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Lower court providently granted plaintiff’s motion to amend pleadings to prosecute Child Victims Act action under a pseudonym to extent that all filed papers use the pseudonym on an affidavit that she suffered physical and emotional harm and and loss of enjoyment of life and it would cause additional ’emotional stress, embarrassment, and loss of self-esteem’ that may cause her to drop the action if required to publicly disclose her name.
Fact that plaintiff already divulged her identity to the defendants and defendants’ claim of prejudice for not being able to use plaintiff’s name in its investigation rejected as the order only required the pseudonym on filed papers, not defendants’ investigation, and defendants failed to explain why the public needed plaintiff’s name. Roe v Harborfields Cent. Sch. Dist. ✉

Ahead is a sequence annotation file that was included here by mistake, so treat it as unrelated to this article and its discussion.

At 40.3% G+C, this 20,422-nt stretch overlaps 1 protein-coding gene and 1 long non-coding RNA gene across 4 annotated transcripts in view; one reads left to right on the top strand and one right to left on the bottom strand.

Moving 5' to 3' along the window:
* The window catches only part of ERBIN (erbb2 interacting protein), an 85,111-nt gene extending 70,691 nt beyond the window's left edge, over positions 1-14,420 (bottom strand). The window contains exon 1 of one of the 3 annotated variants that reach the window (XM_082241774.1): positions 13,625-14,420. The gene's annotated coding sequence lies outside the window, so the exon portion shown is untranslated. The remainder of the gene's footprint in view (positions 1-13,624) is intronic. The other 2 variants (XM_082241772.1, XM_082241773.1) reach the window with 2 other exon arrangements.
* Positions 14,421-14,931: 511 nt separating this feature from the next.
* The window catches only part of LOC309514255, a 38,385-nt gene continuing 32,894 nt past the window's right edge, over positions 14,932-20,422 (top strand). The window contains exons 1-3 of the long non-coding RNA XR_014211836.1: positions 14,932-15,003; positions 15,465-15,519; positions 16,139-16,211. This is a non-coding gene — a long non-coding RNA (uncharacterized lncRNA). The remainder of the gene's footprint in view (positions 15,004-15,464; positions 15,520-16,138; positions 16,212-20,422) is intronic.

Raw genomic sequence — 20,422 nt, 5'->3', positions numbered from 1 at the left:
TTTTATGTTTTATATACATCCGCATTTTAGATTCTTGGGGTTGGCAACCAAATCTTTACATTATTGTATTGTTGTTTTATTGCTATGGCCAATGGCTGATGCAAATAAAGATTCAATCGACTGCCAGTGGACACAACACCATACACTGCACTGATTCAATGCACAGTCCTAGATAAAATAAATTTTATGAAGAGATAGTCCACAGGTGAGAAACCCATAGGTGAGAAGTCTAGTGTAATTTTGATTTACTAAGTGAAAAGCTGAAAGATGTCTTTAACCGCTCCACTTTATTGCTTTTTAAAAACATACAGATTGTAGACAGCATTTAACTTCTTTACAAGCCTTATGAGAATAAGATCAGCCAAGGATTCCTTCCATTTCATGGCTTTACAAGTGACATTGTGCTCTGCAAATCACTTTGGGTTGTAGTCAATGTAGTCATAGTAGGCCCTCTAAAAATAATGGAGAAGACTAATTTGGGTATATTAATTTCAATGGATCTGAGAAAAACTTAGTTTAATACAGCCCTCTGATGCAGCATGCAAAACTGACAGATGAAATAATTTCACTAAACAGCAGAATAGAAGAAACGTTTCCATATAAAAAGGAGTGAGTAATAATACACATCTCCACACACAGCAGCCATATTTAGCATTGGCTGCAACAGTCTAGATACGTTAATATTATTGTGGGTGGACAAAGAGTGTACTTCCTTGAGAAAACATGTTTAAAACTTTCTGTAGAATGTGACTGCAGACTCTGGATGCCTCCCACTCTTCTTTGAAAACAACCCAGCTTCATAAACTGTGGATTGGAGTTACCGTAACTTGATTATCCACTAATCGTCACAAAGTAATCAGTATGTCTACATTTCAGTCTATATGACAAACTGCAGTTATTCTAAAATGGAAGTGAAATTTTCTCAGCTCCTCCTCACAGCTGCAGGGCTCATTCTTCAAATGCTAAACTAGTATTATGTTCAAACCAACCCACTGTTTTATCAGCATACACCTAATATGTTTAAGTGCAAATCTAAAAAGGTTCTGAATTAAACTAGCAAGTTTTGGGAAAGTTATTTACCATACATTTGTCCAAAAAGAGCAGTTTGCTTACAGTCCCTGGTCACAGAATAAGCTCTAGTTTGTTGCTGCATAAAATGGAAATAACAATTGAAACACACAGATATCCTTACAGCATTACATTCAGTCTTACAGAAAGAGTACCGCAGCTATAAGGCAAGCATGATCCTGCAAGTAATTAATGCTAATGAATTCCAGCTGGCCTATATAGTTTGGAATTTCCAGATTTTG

Motion to set aside verdict brought by Orthopedic practice that employed PA denied where jury found on legally sufficient evidence PA departed from accepted practice by not immediately acting on plaintiff’s abnormal blood work, which was a cause of plaintiff’s renal failure, and it was liable under respondeat superior. Defendant-doctor who owned shares in the P.C. but was not responsible for plaintiff’s care even though listed as her attending and did not supervise the PA’s work at that time [10 NYCRR §§ 94.2(a), (f)] could not be vicarious liable for PA and that claim dismissed. Claim that supervising physician would have delayed acting day was speculative and, in any event, the PA could have taken the same actions as the supervising physician.